"As you graduate today, ask yourself, how will you lead. Will you use simple and clear language? Will you seek out honesty? When you get honesty back, will you react with anger or with gratitude? As we strive to be more authentic in our communication, we should also strive to be more authentic in a broader sense. I talk a lot about bringing your whole self to work-something I believe in deeply."
"I don't believe we have a professional self from Mondays through Fridays and a real self for the rest of the time. That kind of division probably never worked, but in today's world, with a real voice, an authentic voice, it makes even less sense."
"I've cried at work. I've told people I've cried at work. And it's been reported in the press that Sheryl Sandberg cried on Mark Zuckerberg's shoulder, which is not exactly what happened. I talk about my hopes and fears and ask people about theirs. I try to be myself. Honest about my strengths and weaknesses and I encourage others to do the same. It is all professional and it is all personal, all at the very same time."
According to author and former executive Anne Kreamer's book "It's Always Personal," women cry four times as often as men on average. This isn't just cultural -- women generate far more prolactin, which is the hormone that controls the receptors in our tear glands. Women's tear ducts are even anatomically different, resulting in a larger volume of tears. Kreamer conducted a survey with J. Walter Thompson and found that both women and men tend to divide themselves into two distinct camps -- 25% say they cry "regularly" and 75% do not. Interestingly, while women are somewhat more likely to cry on the job, they are also more likely to consider others who cry "unstable," whereas the same plurality of men see crying at work as only "slightly unprofessional."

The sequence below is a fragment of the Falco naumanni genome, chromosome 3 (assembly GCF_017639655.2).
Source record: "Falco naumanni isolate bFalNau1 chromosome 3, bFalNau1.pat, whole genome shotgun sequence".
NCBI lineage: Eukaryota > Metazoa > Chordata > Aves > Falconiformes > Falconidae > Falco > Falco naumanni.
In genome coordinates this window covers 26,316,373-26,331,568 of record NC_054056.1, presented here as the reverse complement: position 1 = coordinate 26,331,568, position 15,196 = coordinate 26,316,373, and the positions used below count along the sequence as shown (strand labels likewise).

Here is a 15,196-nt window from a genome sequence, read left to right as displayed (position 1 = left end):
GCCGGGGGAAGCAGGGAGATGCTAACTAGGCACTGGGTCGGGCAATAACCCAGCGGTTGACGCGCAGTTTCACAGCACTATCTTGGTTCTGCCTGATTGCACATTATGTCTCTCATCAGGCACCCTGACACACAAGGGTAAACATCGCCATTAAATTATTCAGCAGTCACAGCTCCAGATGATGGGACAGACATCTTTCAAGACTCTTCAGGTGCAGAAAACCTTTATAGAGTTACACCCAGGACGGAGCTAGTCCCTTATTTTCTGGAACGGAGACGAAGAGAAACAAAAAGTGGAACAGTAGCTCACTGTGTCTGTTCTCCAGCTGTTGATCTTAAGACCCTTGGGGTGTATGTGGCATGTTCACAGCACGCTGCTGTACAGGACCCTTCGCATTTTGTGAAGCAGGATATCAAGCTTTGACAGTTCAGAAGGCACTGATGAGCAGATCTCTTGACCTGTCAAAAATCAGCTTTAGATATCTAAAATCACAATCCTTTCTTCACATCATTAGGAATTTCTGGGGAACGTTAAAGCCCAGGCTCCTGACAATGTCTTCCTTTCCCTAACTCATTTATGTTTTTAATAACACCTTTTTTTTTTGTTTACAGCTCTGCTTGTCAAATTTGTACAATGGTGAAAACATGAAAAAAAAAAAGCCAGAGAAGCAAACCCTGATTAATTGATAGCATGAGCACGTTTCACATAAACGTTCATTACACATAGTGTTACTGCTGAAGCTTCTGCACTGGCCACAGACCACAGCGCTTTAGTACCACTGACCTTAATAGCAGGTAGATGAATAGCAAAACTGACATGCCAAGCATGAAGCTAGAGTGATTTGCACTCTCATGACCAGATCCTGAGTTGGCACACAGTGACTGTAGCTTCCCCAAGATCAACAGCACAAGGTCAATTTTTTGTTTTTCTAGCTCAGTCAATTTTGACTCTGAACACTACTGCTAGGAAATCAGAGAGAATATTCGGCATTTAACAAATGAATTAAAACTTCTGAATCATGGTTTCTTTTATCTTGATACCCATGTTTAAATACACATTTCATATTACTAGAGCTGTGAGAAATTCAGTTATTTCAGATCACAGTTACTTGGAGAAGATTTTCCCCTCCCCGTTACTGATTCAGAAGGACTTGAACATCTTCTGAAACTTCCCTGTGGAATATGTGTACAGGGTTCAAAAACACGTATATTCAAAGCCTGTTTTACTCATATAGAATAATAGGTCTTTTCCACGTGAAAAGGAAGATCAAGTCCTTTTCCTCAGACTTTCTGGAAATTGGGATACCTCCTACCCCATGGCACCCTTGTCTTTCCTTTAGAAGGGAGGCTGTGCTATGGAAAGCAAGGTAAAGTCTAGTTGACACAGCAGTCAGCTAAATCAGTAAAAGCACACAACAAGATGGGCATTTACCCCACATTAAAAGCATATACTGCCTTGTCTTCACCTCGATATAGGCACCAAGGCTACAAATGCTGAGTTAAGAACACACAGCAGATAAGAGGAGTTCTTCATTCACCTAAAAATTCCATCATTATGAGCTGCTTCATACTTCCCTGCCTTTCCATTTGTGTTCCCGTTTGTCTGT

"If the crying is about something at work, it will almost always be seen as a weakness. For the most part, people want to be supportive. But the little demon of doubt will prevail and you will be remembered for crying and not so much for your contribution."
-Ruth Mott, executive coach.
Martha Stewart is famous for saying “Cry and you’re out of here. Women in business don’t cry my dear," on the Apprentice. It seems that crying while on the clock has always generally been frowned upon, but that might be changing as more and more women continue to enter the workplace and hold positions of power where they can make their own rules, like Sandberg.
What do you think -- is crying at work ever okay? Have you ever cried on the job?